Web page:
Septoria Leaf Spot on Tomatoes


“I am looking for a paste-type tomato (or any other) that has resistance to septoria leaf spot. Do you offer anything for sale? Thanks. ~D.”

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Thank you for the email regarding tomatoes that are resistant to Septoria leaf spot. As of the most recent developments (Summer 2009 publications) by Virginia Tech and Cornell Universities on developing lines that are resistant, there are no varieties of tomatoes available in the home gardener market that are resistant to Septoria.

For now, your best options are:
Cultural Control
• Dispose of crop refuse by plowing under or composting.
• Control weeds in and around the edge of the garden.
• Rotate tomatoes with cereals, corn, or legumes. A 4-year rotation is recommended where disease has been severe. (In addition to tomatoes, other Solanacious crops like potatoes, peppers, eggplant, petunias, ground cherries, tomatillos, huckleberries, and datura should be kept out of the area.)
Chemical Control
• Apply fungicides on a preventative schedule before the disease first appears on the lower leaves. Begin sprays when the first fruits of the first cluster are vis¬ible after blossom drop. Apply fungicides every 7 to 10 days or more often when the weather is warm and wet. In home gardens the fungicides, chlorothalonil (e.g. Daconil 2787) or maneb (e.g. Maneb), can be used.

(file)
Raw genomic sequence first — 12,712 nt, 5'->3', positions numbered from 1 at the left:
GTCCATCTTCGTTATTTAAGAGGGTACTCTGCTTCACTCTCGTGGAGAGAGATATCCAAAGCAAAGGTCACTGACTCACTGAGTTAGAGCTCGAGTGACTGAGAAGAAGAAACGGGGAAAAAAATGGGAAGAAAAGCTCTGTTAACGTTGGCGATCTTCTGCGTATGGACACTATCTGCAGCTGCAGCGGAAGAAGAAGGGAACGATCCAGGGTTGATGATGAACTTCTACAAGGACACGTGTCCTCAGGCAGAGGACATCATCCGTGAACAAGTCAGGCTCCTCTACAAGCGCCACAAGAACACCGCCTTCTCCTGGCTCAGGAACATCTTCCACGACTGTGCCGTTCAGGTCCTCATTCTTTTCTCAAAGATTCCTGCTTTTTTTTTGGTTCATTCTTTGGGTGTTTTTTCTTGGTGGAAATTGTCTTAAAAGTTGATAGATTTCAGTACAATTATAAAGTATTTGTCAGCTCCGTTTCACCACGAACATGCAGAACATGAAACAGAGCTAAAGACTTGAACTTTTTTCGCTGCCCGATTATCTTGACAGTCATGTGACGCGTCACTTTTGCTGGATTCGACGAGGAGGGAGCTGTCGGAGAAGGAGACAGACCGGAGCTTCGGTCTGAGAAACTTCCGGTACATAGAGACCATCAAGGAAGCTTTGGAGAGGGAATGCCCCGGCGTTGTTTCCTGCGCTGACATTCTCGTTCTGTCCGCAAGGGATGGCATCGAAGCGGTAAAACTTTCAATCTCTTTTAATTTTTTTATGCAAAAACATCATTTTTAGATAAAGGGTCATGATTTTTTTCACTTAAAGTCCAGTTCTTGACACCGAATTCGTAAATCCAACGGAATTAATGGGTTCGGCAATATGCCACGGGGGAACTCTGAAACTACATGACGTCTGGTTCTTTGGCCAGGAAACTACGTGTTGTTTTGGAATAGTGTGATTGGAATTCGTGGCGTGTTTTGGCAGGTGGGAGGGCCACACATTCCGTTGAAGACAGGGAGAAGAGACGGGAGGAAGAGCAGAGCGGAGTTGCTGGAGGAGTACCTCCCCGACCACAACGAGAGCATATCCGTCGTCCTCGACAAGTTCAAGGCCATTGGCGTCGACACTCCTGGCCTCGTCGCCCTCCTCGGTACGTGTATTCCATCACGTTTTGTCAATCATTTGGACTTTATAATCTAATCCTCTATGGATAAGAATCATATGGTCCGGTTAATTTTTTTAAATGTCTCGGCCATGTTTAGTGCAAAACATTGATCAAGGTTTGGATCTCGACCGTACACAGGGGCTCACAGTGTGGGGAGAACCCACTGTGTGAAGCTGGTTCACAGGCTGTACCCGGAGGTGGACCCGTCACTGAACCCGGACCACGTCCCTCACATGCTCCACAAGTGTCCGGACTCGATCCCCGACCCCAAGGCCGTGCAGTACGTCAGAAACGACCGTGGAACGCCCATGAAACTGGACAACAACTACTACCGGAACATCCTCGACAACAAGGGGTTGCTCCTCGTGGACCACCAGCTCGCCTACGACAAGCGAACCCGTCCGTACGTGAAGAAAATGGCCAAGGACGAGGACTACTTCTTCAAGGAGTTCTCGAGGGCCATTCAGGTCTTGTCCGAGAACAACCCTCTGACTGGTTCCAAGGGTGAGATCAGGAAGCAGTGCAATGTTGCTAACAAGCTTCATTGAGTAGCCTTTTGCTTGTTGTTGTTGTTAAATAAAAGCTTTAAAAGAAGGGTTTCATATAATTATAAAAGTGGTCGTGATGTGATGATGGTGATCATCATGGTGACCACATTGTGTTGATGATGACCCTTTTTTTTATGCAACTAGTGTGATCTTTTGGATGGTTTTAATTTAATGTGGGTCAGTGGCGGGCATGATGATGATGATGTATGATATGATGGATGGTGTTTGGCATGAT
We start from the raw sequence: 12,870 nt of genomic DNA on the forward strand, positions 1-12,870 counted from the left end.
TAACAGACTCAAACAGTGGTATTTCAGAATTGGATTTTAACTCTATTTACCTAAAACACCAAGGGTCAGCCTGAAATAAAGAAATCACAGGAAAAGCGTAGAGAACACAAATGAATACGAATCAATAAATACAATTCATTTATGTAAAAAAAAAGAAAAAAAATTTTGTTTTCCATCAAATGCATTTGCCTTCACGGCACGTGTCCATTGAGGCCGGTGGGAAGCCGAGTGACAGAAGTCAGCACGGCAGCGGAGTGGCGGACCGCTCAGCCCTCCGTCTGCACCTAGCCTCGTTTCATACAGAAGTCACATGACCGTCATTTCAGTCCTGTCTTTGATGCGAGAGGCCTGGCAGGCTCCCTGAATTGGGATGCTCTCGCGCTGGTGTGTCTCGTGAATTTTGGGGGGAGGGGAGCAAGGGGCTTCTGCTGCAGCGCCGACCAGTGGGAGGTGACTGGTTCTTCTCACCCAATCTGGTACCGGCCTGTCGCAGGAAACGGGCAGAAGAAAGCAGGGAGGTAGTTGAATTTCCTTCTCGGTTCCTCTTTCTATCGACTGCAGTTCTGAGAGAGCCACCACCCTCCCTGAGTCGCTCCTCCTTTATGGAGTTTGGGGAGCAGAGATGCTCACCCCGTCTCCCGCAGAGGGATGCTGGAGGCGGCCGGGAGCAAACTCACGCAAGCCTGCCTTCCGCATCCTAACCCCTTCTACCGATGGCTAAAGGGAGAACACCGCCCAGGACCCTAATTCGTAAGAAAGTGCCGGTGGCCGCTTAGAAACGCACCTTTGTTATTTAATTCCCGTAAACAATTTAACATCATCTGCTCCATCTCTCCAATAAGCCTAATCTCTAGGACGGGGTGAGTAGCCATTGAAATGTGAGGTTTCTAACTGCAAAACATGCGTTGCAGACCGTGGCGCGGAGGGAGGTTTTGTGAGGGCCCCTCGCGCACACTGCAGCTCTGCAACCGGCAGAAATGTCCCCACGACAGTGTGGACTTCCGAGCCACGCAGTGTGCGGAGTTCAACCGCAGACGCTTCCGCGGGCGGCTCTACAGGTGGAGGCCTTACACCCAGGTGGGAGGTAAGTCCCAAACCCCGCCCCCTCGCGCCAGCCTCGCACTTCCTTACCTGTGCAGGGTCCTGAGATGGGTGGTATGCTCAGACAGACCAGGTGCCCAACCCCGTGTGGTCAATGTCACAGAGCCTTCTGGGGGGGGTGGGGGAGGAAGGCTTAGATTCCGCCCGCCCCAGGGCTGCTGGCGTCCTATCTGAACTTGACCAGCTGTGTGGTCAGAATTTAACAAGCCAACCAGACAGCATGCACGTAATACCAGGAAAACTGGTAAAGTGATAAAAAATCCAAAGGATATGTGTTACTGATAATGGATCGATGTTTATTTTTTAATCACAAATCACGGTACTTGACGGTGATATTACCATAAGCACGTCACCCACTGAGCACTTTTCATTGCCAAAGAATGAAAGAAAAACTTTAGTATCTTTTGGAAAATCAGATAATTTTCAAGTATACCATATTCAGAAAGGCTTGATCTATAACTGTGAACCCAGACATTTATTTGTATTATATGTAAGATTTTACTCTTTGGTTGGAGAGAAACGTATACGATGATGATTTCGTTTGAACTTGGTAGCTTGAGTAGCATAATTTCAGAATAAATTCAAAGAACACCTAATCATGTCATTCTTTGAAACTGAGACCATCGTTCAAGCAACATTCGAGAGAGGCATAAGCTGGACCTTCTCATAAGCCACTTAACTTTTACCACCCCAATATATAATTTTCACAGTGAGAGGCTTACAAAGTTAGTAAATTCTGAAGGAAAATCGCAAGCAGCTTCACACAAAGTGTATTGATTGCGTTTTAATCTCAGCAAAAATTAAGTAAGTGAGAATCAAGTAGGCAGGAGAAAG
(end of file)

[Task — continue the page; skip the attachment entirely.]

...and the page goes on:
• In commercial plantings, chlorothalonil (e.g. Bravo, Terranil) and maneb (e.g. Dithane Rainshield NT, Penncozeb) can be rotated with the systemic fungicide, azoxystrobin (e.g. Quadris), every 7 days. Alternating sprays is important in order to delay the development of resistant strains of the fungus to azoxystrobin.

I’m sorry that I couldn’t provide more helpful information on this. If you have any other questions, please feel free to ask.

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© Mertie Mae Botanics LLC and Horticulture Talk!, 2010. Unauthorized use and/or duplication of this material without express and written permission from this blog’s author and/or owner is strictly prohibited. Excerpts and links may be used, provided that full and clear credit is given to Mertie Mae Botanics LLC and Horticulture Talk! with appropriate and specific direction to the original content.

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